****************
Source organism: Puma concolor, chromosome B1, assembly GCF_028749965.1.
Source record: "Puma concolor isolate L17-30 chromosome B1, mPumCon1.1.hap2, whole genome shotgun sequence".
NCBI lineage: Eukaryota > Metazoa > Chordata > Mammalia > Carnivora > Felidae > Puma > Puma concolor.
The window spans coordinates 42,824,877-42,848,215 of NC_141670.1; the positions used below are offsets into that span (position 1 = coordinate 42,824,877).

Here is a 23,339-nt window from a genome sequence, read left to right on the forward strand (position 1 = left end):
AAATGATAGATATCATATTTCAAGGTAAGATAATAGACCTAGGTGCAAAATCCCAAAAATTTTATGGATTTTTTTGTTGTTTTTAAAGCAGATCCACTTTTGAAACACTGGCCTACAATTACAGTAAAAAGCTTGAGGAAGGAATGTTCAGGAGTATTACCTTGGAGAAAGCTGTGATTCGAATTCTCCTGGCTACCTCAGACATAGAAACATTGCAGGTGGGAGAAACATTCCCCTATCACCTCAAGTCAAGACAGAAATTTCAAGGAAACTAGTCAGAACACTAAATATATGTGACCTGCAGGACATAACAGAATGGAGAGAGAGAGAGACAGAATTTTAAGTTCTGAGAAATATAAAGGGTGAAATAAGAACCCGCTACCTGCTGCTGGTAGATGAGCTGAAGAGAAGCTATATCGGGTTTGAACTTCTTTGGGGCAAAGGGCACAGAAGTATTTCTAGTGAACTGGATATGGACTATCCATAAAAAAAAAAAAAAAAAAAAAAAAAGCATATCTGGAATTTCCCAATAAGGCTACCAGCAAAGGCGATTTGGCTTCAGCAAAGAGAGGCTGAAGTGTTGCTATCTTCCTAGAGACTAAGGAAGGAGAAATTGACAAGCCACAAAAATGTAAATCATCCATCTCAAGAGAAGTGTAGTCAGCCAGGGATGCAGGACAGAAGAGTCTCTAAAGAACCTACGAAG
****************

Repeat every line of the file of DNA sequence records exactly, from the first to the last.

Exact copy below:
Source organism: Puma concolor, chromosome B1, assembly GCF_028749965.1.
Source record: "Puma concolor isolate L17-30 chromosome B1, mPumCon1.1.hap2, whole genome shotgun sequence".
NCBI lineage: Eukaryota > Metazoa > Chordata > Mammalia > Carnivora > Felidae > Puma > Puma concolor.
The window spans coordinates 42,824,877-42,848,215 of NC_141670.1; the positions used below are offsets into that span (position 1 = coordinate 42,824,877).

Here is a 23,339-nt window from a genome sequence, read left to right on the forward strand (position 1 = left end):
AAATGATAGATATCATATTTCAAGGTAAGATAATAGACCTAGGTGCAAAATCCCAAAAATTTTATGGATTTTTTTGTTGTTTTTAAAGCAGATCCACTTTTGAAACACTGGCCTACAATTACAGTAAAAAGCTTGAGGAAGGAATGTTCAGGAGTATTACCTTGGAGAAAGCTGTGATTCGAATTCTCCTGGCTACCTCAGACATAGAAACATTGCAGGTGGGAGAAACATTCCCCTATCACCTCAAGTCAAGACAGAAATTTCAAGGAAACTAGTCAGAACACTAAATATATGTGACCTGCAGGACATAACAGAATGGAGAGAGAGAGAGACAGAATTTTAAGTTCTGAGAAATATAAAGGGTGAAATAAGAACCCGCTACCTGCTGCTGGTAGATGAGCTGAAGAGAAGCTATATCGGGTTTGAACTTCTTTGGGGCAAAGGGCACAGAAGTATTTCTAGTGAACTGGATATGGACTATCCATAAAAAAAAAAAAAAAAAAAAAAAAAGCATATCTGGAATTTCCCAATAAGGCTACCAGCAAAGGCGATTTGGCTTCAGCAAAGAGAGGCTGAAGTGTTGCTATCTTCCTAGAGACTAAGGAAGGAGAAATTGACAAGCCACAAAAATGTAAATCATCCATCTCAAGAGAAGTGTAGTCAGCCAGGGATGCAGGACAGAAGAGTCTCTAAAGAACCTACGAAG